Abstract: (see Poster Gallery) Mutual-Help Group Participation for Substance Use Problems in the US: Correlates and Trends from 2002-2018 (Society for Social Work and Research 27th Annual Conference - Social Work Science and Complex Problems: Battling Inequities + Building Solutions)

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SSWR 2023 Poster Gallery: as a registered in-person and virtual attendee, you have access to the virtual Poster Gallery which includes only the posters that elected to present virtually. The rest of the posters are presented in-person in the Poster/Exhibit Hall located in Phoenix A/B, 3rd floor. The access to the Poster Gallery will be available via the virtual conference platform the week of January 9. You will receive an email with instructions how to access the virtual conference platform.

563P (see Poster Gallery) Mutual-Help Group Participation for Substance Use Problems in the US: Correlates and Trends from 2002-2018

Saturday, January 14, 2023
Phoenix C, 3rd Level (Sheraton Phoenix Downtown)
* noted as presenting author
Audrey Hai, PhD, Assistant Professor, Tulane University, New Orleans, LA
Sehun Oh, PhD, Assistant Professor, Ohio State University, Columbus, OH
Christina Lee, PhD, Associate Professor, Boston University, MA
John Kelly, PhD, Professor, Harvard University, MA
Vaughn Michael, PhD, Professor, Saint Louis University
Christopher Salas-Wright, PhD, Professor, Boston College, MA
Background and Purpose: Mutual-help groups (MHGs) are an integral component of the substance use disorder (SUD) treatment system in the U.S., and growing evidence suggests that they are effective and cost-effective for SUD-related problems. However, not much is known about the MHG participation patterns in the U.S. Using data from a nationally representative survey, the present study aimed to examine the prevalence and psycho-social-behavioral correlates of MHG participation of US adults with SUD.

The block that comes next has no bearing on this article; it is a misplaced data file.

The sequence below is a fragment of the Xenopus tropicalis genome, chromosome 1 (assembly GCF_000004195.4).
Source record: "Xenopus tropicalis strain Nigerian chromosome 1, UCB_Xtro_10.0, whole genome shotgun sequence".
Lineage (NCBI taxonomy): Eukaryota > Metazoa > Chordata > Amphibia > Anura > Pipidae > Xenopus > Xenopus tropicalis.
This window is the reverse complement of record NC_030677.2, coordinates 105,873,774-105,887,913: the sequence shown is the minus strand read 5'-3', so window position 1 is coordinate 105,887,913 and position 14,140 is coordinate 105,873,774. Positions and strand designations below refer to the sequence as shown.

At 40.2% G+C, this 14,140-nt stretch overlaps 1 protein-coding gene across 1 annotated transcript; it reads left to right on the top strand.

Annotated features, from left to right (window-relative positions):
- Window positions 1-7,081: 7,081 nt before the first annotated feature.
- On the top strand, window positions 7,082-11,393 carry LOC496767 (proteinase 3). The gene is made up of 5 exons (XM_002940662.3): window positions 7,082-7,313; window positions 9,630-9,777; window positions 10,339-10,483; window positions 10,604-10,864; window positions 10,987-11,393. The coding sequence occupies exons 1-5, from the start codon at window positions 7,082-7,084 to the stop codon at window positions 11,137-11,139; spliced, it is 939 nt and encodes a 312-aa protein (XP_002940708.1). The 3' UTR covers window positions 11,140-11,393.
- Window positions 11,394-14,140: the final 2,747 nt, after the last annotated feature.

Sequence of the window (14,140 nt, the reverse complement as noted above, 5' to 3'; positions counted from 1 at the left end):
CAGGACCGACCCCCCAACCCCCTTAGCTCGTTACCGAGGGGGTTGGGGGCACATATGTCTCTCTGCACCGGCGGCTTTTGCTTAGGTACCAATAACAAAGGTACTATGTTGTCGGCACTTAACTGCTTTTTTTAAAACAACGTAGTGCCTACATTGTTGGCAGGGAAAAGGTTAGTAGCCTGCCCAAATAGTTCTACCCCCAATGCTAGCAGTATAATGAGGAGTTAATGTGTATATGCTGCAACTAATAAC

Method: Using the National Survey on Drug Use and Health (NSDUH) data, we estimated the annual participation rates and examined the psycho-social-behavioral correlates of MHG participation using logistic regression. This study utilized the combined 2002−2018 NSDUH data to present the trends of MHG participation for substance use recovery support since 2002. For estimating prevalence rates of MHG participation in sociodemographic subgroups and testing psycho-social-behavioral correlates, our analytic sample included 17,777 adults who were interviewed between 2015 and 2018 and reported past-year SUD. Focusing on years 2015−2018 was intended to provide the most up-to-date information on MHG participants and to use comparable measures since a major survey redesign of the NSDUH took place in 2015.

Results: Among US adults reporting a past-year SUD, 4.8−7.4% of men and 4.4−6.7% of women participated in MHGs for recovery from substance use problems between 2002 and 2018. No significant linear trends of MHG participation were found. Adults with SUD who were middle-aged (26-34 or 35-64; reference group: 18-25), had lower education (less than college; reference group: college or higher), reported an annual household income of <$20,000 or $20,000-$39,999 (reference group: $75,000+), or were unemployed or not in the labor force (reference group: employed) were more likely to report MHG participation. Additionally, those who identified as Black (reference group: White) or had lower English proficiency (not well/not at all; reference group: very well/well) were less likely to report MHG participation. In terms of the psycho-social-behavioral correlates of MHG participation, higher odds of MHG participation were significantly associated with major depressive episodes, serious psychological distress, theft, violent attack, drug selling, arrest/booking, and drug arrest/booking. Correlates showing the strongest associations with MHG participation were drug-related arrest, arrest, theft, and drug selling.

Conclusions and Implications: MHGs continue to be an integral de facto component of the substance use treatment system in the US, with participation rates remaining relatively stable over the past two decades. Perhaps because MHGs are a free and easily accessible recovery support option, they were attended more by individuals with lower SES (lower education, lower income, and unemployed or not in the labor force). However, we did not find a significant difference in MHG participation between insured and uninsured individuals with SUD. In addition, while this study did not find gender gaps in MHG participation, participation disparities were found among young adults, Black Americans, and less acculturated adults with SUD, indicating a need to improve the engagement efforts with these populations.